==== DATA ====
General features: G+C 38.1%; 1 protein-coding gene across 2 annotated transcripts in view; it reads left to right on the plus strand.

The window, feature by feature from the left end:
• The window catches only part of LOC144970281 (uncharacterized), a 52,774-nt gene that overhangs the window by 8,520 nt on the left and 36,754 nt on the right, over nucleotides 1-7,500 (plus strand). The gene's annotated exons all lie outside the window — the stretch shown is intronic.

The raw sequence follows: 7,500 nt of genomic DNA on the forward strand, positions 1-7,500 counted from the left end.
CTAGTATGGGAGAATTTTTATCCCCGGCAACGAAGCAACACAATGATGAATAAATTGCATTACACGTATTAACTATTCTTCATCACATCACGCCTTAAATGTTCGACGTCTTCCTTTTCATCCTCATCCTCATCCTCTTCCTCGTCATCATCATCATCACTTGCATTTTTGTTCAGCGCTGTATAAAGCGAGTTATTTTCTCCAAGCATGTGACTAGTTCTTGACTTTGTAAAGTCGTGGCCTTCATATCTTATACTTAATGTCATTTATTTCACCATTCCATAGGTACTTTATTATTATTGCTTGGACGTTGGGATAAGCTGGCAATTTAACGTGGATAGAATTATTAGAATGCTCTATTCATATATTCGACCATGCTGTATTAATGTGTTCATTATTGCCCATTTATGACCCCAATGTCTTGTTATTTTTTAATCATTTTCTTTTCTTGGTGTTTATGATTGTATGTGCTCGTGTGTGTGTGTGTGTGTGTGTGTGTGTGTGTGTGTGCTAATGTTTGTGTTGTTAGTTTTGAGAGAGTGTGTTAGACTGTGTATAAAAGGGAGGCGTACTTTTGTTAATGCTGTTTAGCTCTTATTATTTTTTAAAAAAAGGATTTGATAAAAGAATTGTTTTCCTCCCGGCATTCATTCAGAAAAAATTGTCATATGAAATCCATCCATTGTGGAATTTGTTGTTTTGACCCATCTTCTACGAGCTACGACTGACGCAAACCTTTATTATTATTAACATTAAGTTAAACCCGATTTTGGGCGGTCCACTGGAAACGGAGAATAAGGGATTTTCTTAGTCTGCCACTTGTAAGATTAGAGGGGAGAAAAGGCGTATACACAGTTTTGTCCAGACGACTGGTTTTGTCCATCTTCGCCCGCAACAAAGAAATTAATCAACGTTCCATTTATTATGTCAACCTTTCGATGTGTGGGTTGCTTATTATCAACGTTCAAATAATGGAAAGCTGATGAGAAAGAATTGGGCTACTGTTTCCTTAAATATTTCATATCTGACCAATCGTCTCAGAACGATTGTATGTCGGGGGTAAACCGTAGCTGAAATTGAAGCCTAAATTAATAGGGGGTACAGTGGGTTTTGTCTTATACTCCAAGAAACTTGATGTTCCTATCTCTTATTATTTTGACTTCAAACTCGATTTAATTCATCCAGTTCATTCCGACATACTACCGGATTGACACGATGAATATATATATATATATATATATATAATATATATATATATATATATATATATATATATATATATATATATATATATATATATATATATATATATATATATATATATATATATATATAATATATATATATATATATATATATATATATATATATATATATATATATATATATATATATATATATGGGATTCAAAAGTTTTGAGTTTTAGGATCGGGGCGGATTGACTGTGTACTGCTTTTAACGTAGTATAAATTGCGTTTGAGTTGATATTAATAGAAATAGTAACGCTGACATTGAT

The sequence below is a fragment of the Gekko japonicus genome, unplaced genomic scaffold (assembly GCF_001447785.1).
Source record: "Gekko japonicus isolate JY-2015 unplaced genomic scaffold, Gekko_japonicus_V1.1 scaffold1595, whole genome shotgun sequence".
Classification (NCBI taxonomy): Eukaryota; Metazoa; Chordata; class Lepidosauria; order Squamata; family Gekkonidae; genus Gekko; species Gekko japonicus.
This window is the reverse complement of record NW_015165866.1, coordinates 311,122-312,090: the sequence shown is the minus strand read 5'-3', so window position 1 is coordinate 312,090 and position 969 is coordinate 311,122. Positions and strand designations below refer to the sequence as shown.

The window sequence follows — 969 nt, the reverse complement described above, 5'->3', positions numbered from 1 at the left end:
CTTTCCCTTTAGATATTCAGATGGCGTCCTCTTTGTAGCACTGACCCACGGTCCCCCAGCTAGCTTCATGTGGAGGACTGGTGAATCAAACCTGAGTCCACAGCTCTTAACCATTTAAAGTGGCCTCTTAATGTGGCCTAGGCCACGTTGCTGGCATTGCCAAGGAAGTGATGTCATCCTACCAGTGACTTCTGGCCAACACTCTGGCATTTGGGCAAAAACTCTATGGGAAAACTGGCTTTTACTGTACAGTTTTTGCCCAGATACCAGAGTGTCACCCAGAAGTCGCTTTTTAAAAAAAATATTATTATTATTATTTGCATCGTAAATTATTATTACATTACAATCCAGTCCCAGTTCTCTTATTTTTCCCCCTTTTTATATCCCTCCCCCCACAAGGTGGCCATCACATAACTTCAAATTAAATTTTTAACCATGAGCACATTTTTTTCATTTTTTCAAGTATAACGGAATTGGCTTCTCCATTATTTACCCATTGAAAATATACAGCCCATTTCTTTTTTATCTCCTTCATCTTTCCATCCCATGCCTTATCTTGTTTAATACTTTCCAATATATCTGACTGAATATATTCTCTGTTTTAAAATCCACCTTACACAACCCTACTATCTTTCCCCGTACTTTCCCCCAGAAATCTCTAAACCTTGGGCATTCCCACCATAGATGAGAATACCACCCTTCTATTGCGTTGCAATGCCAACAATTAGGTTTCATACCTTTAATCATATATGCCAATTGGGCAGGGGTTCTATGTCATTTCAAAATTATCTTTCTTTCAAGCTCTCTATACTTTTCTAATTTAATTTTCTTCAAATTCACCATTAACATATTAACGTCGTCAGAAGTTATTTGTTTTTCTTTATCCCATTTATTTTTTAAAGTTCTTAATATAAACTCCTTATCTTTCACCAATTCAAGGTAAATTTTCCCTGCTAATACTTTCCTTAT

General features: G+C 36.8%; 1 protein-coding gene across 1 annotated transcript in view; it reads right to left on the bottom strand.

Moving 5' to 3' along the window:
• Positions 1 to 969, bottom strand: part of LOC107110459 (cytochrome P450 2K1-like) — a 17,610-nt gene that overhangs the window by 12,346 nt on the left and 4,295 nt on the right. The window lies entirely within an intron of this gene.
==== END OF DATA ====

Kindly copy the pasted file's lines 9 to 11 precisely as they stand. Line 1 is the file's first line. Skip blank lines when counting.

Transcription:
This window is the reverse complement of record NW_015165866.1, coordinates 311,122-312,090: the sequence shown is the minus strand read 5'-3', so window position 1 is coordinate 312,090 and position 969 is coordinate 311,122. Positions and strand designations below refer to the sequence as shown.

The window sequence follows — 969 nt, the reverse complement described above, 5'->3', positions numbered from 1 at the left end:
CTTTCCCTTTAGATATTCAGATGGCGTCCTCTTTGTAGCACTGACCCACGGTCCCCCAGCTAGCTTCATGTGGAGGACTGGTGAATCAAACCTGAGTCCACAGCTCTTAACCATTTAAAGTGGCCTCTTAATGTGGCCTAGGCCACGTTGCTGGCATTGCCAAGGAAGTGATGTCATCCTACCAGTGACTTCTGGCCAACACTCTGGCATTTGGGCAAAAACTCTATGGGAAAACTGGCTTTTACTGTACAGTTTTTGCCCAGATACCAGAGTGTCACCCAGAAGTCGCTTTTTAAAAAAAATATTATTATTATTATTTGCATCGTAAATTATTATTACATTACAATCCAGTCCCAGTTCTCTTATTTTTCCCCCTTTTTATATCCCTCCCCCCACAAGGTGGCCATCACATAACTTCAAATTAAATTTTTAACCATGAGCACATTTTTTTCATTTTTTCAAGTATAACGGAATTGGCTTCTCCATTATTTACCCATTGAAAATATACAGCCCATTTCTTTTTTATCTCCTTCATCTTTCCATCCCATGCCTTATCTTGTTTAATACTTTCCAATATATCTGACTGAATATATTCTCTGTTTTAAAATCCACCTTACACAACCCTACTATCTTTCCCCGTACTTTCCCCCAGAAATCTCTAAACCTTGGGCATTCCCACCATAGATGAGAATACCACCCTTCTATTGCGTTGCAATGCCAACAATTAGGTTTCATACCTTTAATCATATATGCCAATTGGGCAGGGGTTCTATGTCATTTCAAAATTATCTTTCTTTCAAGCTCTCTATACTTTTCTAATTTAATTTTCTTCAAATTCACCATTAACATATTAACGTCGTCAGAAGTTATTTGTTTTTCTTTATCCCATTTATTTTTTAAAGTTCTTAATATAAACTCCTTATCTTTCACCAATTCAAGGTAAATTTTCCCTGCTAATACTTTCCTTAT